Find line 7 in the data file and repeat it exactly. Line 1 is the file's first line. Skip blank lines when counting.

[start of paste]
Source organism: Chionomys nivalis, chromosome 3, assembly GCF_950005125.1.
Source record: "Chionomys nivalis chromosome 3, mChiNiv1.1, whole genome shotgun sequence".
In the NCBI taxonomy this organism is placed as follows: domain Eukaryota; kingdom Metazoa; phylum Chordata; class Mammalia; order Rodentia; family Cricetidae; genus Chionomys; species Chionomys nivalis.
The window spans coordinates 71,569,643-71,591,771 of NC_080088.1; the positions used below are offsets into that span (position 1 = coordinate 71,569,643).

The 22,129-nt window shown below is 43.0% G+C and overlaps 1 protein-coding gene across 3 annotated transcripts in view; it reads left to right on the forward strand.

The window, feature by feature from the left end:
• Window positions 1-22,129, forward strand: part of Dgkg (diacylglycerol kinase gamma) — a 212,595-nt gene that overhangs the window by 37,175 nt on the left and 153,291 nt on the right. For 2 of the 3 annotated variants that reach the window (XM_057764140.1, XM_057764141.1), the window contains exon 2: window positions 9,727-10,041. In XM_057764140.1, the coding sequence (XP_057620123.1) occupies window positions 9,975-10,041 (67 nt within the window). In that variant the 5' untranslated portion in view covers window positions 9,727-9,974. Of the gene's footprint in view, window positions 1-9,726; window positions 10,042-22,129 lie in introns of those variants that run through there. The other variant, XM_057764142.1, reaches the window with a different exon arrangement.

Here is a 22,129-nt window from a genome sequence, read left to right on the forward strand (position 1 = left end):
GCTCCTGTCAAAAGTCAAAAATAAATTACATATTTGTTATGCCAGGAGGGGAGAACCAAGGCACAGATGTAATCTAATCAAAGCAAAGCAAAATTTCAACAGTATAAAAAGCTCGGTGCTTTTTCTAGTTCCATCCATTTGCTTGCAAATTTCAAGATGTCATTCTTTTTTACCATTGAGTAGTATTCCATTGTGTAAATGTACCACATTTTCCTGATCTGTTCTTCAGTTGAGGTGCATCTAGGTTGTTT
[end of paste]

• Window positions 1-22,129, forward strand: part of Dgkg (diacylglycerol kinase gamma) — a 212,595-nt gene that overhangs the window by 37,175 nt on the left and 153,291 nt on the right. For 2 of the 3 annotated variants that reach the window (XM_057764140.1, XM_057764141.1), the window contains exon 2: window positions 9,727-10,041. In XM_057764140.1, the coding sequence (XP_057620123.1) occupies window positions 9,975-10,041 (67 nt within the window). In that variant the 5' untranslated portion in view covers window positions 9,727-9,974. Of the gene's footprint in view, window positions 1-9,726; window positions 10,042-22,129 lie in introns of those variants that run through there. The other variant, XM_057764142.1, reaches the window with a different exon arrangement.